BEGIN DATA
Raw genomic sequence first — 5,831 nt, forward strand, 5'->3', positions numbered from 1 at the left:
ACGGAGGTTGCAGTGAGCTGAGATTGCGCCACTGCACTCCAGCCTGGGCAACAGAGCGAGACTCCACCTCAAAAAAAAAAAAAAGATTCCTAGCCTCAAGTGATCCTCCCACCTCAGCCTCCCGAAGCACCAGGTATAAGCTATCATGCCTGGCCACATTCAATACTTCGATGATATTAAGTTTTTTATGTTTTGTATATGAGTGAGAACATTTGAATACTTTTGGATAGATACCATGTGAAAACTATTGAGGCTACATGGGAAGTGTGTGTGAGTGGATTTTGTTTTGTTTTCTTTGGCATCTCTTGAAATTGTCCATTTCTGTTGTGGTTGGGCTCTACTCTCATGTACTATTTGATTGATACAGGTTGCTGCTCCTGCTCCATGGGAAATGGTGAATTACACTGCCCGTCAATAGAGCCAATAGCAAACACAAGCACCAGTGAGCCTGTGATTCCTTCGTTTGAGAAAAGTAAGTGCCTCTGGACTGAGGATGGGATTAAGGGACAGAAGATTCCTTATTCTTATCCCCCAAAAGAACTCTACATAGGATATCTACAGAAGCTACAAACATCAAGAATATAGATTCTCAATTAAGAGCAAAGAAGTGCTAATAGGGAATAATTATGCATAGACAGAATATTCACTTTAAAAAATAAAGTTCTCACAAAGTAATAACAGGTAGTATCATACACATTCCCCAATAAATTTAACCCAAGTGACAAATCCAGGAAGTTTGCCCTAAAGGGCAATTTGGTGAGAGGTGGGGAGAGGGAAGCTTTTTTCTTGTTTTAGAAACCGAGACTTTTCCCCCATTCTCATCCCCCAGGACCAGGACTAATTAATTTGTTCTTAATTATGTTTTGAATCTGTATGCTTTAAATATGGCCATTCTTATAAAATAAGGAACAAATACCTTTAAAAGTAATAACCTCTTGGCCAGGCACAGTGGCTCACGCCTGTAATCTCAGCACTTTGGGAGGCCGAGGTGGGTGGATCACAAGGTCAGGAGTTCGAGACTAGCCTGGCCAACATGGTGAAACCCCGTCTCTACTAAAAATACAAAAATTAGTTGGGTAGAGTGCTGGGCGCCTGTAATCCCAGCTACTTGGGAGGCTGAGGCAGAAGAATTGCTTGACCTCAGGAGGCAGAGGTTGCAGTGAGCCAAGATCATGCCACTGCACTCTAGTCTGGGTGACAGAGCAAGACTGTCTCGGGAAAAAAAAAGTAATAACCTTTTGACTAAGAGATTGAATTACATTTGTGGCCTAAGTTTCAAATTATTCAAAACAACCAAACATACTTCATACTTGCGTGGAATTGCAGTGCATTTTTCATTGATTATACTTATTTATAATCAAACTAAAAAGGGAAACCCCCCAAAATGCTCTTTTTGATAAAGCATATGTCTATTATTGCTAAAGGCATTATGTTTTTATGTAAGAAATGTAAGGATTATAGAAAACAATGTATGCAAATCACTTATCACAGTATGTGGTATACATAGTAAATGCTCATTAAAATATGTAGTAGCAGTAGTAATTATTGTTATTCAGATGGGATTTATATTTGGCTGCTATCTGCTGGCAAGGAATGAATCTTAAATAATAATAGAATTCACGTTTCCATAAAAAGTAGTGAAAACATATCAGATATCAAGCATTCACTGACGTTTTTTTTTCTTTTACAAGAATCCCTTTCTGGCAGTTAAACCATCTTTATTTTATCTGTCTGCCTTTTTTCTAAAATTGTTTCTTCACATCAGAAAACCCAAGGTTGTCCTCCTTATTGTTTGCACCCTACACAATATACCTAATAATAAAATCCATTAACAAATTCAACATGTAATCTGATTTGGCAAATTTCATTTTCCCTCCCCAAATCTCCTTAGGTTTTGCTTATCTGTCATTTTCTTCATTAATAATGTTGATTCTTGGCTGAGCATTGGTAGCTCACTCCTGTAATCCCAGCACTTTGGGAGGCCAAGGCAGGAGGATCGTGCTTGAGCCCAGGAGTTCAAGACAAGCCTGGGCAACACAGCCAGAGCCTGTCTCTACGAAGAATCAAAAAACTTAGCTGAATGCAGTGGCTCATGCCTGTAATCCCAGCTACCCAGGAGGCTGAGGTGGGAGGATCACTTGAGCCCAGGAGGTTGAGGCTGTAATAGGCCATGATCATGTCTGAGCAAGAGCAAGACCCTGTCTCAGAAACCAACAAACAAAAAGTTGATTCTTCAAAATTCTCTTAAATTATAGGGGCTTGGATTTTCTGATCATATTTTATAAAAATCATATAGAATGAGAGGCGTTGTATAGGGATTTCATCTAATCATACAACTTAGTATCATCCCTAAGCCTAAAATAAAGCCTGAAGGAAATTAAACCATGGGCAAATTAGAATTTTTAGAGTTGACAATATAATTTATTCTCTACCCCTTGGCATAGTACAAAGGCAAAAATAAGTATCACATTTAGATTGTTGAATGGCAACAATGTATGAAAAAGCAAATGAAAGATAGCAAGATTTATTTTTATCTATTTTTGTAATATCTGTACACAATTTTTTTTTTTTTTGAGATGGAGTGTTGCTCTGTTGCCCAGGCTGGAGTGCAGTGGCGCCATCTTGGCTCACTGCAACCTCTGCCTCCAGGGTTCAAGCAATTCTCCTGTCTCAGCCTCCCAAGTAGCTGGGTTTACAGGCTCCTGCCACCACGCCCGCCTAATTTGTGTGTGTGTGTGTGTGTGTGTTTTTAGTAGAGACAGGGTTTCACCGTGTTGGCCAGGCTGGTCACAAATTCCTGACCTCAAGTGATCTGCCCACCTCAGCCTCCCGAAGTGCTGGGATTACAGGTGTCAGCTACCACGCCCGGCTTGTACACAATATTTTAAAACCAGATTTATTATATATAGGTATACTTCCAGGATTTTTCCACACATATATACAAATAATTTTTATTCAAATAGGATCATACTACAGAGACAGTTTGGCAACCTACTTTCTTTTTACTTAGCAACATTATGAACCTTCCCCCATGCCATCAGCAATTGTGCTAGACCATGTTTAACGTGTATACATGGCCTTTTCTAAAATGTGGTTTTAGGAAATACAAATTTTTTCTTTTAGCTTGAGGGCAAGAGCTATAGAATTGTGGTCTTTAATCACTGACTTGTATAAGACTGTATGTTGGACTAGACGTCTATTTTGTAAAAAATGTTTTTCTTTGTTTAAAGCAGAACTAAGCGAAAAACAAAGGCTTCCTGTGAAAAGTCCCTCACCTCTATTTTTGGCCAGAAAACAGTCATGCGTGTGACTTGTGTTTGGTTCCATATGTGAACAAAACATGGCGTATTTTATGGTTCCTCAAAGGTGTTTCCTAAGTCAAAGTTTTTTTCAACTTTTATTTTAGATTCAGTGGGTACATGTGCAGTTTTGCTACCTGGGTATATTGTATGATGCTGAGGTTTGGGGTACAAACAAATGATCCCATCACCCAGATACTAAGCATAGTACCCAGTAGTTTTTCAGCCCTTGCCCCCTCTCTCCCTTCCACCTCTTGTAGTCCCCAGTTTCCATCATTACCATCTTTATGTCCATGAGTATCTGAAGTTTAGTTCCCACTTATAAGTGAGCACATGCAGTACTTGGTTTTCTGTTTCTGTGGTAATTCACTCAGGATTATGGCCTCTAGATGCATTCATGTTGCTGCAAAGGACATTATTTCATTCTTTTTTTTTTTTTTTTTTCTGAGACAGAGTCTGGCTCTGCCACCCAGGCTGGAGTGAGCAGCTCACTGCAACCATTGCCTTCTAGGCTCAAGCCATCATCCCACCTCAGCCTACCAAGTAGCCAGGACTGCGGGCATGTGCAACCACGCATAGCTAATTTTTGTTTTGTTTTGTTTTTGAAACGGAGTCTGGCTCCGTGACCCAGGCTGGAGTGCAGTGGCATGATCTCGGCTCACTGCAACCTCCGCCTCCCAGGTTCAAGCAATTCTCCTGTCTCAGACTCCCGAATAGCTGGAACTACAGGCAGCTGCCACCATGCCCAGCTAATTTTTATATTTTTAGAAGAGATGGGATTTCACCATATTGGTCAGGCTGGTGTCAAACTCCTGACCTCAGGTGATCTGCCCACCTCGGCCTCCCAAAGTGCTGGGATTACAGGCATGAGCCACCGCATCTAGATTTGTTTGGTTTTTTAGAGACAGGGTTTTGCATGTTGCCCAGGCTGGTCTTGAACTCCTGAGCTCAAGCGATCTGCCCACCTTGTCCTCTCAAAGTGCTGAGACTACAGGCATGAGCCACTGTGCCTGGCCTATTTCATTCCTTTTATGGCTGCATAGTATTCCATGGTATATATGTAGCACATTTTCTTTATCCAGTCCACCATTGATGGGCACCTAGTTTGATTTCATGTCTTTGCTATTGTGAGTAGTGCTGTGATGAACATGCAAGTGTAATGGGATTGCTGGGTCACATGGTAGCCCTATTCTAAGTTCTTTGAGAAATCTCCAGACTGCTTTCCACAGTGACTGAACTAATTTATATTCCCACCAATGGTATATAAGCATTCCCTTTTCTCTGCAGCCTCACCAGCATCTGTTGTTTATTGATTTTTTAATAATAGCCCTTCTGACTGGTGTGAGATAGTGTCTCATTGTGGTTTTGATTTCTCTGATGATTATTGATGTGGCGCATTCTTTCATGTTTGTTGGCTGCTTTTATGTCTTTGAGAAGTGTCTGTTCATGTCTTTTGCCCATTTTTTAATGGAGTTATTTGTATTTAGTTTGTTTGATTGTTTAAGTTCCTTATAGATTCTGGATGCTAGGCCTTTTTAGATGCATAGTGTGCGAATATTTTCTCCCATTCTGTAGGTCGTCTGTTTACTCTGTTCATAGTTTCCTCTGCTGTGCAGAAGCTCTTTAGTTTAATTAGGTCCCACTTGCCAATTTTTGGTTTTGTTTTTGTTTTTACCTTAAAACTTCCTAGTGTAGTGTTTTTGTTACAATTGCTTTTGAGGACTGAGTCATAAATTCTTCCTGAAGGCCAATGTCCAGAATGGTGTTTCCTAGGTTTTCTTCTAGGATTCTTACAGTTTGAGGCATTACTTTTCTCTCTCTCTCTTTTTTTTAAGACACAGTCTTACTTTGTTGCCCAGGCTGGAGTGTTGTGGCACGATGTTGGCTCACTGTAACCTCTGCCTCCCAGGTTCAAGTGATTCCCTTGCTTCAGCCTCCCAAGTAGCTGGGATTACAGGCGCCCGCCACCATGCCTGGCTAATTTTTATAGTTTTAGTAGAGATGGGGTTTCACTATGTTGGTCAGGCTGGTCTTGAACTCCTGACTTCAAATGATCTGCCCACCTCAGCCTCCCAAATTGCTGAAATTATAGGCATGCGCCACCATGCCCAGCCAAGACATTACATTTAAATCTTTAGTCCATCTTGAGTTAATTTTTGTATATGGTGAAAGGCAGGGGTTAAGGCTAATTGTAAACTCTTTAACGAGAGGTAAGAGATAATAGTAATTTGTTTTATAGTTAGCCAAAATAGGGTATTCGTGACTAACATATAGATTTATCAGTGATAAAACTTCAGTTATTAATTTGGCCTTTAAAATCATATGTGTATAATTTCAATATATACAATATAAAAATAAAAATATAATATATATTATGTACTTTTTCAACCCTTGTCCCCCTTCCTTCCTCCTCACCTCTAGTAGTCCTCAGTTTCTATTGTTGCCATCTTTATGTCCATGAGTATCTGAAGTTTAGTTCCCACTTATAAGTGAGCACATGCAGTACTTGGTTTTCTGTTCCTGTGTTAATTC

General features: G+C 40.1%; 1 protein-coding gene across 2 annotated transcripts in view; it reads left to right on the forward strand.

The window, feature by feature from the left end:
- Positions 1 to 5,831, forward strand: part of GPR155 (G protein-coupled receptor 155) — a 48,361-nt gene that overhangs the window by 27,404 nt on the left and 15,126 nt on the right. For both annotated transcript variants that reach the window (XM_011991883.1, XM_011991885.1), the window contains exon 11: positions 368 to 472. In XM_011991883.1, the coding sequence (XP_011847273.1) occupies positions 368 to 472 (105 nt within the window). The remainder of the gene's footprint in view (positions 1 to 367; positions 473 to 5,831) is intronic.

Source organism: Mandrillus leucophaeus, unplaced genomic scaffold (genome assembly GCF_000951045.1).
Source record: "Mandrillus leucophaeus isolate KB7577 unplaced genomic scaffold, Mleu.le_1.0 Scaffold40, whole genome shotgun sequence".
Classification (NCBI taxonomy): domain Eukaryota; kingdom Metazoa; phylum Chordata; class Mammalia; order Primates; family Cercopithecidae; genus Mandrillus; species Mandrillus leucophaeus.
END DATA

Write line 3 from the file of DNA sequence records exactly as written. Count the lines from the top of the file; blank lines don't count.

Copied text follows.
General features: G+C 40.1%; 1 protein-coding gene across 2 annotated transcripts in view; it reads left to right on the forward strand.